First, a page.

Rain damage curbs cherry profits

Updated at 2:02 pm on 23 January 2013

Central Otago cherry growers are still adding up losses from rain damage to fruit during harvesting this month.

The rain causes the fruit to split and growers estimate that cost them up to half the production from some varieties.

Roxburgh grower Gary Bennetts - who is also Summerfruit New Zealand's chairman - said severe frosts late last year had already caused serious damage to crops in the main growing region.

Despite the rain and cooler conditions in Central Otago, fruit quality has been good this season there and in other cherry growing regions.

Mr Bennetts says supplies of cherries and the other main summer fruit export variety, apricots, are down this year.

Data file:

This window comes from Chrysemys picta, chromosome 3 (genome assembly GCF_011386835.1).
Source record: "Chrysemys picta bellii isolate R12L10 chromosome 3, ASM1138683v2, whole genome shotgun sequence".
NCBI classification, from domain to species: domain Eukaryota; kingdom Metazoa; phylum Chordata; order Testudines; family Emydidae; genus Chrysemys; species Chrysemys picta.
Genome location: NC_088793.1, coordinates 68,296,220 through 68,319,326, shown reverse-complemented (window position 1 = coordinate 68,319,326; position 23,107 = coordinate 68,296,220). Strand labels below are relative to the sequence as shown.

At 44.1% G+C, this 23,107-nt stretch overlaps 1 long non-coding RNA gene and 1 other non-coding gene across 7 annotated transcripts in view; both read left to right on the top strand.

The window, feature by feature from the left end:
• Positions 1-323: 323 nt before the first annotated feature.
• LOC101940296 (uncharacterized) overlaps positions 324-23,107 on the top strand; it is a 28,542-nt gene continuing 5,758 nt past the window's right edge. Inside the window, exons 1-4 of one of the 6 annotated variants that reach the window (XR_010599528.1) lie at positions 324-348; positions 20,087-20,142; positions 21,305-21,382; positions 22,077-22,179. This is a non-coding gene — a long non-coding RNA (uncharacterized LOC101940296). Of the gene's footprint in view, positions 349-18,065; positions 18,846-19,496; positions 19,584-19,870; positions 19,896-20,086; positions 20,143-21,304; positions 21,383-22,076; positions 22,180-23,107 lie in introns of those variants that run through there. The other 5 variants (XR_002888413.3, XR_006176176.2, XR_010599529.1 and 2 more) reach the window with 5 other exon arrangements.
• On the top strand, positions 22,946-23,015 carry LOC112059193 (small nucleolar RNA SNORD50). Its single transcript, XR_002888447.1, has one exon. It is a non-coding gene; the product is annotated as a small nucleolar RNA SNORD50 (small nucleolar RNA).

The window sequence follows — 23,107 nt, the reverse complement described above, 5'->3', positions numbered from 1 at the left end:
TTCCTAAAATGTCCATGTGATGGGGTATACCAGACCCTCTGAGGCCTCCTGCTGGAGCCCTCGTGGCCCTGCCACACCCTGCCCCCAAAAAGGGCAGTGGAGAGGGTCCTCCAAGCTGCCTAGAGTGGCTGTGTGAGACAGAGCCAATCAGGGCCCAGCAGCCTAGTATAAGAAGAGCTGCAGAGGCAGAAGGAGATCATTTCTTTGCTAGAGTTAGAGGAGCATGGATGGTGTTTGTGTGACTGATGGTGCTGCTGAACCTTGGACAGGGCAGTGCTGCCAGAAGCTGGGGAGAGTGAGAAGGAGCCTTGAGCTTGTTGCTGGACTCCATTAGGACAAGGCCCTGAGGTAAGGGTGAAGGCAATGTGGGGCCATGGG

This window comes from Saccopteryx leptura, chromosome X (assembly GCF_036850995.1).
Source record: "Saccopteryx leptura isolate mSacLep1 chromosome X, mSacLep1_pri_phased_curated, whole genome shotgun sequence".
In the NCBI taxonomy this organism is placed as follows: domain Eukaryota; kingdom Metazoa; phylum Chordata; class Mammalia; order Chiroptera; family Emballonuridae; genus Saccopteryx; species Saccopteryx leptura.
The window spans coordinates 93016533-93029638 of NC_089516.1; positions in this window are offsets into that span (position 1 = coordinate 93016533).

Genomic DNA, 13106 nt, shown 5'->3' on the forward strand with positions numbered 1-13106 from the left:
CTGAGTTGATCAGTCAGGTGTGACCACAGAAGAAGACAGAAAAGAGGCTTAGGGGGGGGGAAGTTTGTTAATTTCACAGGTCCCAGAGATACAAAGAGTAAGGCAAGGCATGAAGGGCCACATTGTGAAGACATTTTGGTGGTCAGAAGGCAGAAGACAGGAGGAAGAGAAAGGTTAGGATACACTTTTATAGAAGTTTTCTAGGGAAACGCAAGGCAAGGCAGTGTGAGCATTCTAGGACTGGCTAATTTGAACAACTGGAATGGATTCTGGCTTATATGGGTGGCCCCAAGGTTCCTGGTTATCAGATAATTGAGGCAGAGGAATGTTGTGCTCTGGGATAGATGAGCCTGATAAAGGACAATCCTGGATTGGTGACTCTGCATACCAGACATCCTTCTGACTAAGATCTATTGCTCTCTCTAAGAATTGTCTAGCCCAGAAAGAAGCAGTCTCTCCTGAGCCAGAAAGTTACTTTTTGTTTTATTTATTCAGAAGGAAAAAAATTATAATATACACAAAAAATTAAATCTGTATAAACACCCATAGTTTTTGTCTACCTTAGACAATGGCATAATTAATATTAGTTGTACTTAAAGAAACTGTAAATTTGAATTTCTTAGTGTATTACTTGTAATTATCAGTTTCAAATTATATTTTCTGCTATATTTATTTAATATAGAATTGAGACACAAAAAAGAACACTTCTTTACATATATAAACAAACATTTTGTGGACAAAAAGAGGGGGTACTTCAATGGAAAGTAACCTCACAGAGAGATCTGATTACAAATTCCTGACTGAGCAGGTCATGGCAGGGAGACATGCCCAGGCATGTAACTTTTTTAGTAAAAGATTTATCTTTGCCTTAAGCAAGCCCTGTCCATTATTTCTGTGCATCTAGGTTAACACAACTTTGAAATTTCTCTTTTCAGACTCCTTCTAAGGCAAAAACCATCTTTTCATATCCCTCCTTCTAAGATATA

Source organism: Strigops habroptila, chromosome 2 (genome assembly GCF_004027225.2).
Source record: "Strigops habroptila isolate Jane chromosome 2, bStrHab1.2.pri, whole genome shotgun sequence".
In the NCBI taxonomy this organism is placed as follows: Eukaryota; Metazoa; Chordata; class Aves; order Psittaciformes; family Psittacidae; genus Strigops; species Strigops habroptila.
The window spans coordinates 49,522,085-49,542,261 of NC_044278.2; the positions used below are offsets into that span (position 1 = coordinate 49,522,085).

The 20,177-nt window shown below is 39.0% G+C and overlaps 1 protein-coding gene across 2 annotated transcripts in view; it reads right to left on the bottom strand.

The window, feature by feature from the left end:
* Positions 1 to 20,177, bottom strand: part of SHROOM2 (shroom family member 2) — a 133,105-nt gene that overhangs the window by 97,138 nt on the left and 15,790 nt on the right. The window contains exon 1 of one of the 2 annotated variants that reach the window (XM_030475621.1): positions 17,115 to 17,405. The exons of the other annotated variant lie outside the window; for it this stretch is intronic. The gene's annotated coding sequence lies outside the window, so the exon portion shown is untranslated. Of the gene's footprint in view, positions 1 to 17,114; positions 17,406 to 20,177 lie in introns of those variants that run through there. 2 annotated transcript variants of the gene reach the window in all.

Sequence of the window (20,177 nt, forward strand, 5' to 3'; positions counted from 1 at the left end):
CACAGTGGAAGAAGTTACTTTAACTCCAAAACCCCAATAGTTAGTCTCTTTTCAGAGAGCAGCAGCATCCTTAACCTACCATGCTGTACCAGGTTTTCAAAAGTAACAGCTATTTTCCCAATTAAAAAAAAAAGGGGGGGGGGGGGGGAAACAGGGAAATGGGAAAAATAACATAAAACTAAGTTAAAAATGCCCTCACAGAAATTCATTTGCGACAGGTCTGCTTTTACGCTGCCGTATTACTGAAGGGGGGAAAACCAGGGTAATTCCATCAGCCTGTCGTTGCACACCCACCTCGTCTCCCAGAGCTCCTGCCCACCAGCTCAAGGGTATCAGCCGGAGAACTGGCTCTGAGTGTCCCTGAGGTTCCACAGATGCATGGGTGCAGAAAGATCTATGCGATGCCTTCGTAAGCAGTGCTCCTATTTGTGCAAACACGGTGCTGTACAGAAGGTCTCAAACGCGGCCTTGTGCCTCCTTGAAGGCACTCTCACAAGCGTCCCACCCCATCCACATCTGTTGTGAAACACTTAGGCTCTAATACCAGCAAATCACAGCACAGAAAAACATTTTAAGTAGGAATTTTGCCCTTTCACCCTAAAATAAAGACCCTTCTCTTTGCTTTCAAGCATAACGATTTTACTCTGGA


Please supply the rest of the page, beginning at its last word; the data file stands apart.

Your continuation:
However other market conditions, including timing, are more favourable.

Mr Bennetts said the later harvest should work out better for exporting apricots to Australia, the biggest overseas market, where the local product is likely to be gone from the market.

And the later season for cherries should also tie in better with Chinese New Year when demand is strongest in Asian markets.

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